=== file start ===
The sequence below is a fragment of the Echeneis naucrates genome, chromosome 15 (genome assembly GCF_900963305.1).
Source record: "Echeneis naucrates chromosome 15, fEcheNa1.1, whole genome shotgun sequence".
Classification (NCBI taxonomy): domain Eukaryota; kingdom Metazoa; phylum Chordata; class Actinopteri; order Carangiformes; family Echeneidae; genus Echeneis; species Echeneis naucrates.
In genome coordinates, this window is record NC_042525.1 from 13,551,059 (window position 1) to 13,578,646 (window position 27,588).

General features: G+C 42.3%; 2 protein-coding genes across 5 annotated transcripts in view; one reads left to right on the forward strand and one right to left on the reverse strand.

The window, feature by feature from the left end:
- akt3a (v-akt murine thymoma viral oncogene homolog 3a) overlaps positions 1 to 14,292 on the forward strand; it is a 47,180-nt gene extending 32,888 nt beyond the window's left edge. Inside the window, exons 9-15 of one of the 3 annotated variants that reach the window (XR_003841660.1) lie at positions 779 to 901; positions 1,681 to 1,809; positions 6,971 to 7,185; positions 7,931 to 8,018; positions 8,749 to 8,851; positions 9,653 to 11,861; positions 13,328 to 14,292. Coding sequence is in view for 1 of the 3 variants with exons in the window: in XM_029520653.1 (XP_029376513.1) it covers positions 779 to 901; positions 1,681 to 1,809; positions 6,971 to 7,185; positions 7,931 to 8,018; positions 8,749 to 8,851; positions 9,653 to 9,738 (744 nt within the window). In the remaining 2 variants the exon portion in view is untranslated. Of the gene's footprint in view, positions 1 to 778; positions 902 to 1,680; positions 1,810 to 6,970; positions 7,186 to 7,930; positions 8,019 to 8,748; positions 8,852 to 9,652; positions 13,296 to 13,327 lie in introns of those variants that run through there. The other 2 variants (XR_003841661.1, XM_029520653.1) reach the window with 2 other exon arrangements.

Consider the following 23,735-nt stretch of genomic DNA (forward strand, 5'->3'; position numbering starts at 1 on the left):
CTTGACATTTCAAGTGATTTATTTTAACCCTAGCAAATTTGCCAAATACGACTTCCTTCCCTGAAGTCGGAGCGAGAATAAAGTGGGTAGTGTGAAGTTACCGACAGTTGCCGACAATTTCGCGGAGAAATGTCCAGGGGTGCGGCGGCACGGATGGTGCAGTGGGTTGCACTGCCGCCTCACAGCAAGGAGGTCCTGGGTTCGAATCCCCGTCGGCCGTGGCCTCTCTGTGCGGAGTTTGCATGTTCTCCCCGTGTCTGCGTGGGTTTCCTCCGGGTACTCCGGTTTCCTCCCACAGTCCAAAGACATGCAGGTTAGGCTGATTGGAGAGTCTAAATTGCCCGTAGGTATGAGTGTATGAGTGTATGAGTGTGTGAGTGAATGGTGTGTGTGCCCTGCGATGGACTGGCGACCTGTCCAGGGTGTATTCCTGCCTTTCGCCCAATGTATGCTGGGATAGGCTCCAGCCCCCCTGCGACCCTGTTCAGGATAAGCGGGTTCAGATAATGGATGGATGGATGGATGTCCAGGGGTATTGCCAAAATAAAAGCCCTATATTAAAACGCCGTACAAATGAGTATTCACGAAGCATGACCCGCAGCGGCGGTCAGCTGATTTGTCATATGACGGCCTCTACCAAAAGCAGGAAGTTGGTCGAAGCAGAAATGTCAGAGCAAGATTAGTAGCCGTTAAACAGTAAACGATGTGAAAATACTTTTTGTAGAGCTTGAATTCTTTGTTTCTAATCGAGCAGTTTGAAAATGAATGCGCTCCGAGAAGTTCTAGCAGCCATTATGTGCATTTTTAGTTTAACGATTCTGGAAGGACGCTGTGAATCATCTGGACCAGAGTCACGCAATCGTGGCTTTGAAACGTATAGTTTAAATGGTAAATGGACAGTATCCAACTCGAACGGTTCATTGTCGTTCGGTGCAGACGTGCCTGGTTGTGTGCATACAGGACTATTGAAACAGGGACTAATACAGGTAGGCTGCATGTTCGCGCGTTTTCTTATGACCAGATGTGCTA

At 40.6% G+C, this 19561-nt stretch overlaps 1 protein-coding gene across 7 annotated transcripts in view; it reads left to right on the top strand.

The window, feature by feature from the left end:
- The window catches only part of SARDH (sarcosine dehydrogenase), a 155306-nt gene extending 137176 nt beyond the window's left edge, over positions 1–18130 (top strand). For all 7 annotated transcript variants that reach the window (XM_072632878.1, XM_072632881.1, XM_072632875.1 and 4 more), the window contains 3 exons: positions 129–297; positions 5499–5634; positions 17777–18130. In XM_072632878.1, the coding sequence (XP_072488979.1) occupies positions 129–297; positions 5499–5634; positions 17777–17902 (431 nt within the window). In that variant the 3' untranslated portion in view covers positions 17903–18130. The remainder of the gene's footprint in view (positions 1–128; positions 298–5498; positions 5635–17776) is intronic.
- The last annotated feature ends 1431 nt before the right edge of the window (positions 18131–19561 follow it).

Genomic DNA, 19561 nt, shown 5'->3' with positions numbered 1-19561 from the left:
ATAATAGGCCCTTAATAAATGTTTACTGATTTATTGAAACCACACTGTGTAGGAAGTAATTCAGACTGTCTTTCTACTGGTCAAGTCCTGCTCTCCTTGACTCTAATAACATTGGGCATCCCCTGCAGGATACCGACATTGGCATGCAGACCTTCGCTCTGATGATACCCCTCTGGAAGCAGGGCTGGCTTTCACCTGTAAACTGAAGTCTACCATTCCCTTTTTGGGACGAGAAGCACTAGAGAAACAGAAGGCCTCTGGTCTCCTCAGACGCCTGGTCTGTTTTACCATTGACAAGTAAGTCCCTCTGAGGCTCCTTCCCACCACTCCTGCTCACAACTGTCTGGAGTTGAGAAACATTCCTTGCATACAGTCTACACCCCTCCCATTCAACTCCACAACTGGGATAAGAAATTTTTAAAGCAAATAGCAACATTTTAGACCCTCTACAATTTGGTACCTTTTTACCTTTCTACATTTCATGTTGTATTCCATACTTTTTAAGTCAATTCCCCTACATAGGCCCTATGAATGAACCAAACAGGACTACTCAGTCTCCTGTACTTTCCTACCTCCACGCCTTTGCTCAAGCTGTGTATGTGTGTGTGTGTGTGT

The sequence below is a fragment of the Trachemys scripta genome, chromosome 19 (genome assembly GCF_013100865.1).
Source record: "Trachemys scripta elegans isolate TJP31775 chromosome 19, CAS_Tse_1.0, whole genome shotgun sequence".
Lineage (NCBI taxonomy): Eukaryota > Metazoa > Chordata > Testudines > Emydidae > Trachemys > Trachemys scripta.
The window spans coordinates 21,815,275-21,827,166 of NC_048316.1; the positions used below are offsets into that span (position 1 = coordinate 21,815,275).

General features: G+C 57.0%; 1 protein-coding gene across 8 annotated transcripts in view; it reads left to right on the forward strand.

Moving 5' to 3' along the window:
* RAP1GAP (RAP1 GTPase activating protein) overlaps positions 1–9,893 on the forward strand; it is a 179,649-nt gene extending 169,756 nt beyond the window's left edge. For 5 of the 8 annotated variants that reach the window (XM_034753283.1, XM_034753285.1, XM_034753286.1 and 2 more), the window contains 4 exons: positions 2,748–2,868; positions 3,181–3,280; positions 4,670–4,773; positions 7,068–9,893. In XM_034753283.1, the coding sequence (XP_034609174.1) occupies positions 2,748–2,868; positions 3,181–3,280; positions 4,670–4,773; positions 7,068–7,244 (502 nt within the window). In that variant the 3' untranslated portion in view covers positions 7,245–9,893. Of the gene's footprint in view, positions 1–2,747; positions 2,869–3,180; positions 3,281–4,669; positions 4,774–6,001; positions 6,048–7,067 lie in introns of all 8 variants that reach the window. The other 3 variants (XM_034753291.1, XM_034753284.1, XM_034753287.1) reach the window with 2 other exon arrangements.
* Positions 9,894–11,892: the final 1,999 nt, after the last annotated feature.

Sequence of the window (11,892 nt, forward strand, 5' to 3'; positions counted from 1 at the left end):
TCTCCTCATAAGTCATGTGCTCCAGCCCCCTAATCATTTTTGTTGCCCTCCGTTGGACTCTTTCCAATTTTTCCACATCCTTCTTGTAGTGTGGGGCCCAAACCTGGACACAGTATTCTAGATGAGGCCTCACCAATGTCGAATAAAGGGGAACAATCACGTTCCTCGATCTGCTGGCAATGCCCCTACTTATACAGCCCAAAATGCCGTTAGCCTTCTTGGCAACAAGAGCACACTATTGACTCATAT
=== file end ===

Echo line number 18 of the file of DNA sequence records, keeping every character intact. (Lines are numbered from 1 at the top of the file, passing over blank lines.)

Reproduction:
Lineage (NCBI taxonomy): Eukaryota > Metazoa > Chordata > Testudines > Emydidae > Trachemys > Trachemys scripta.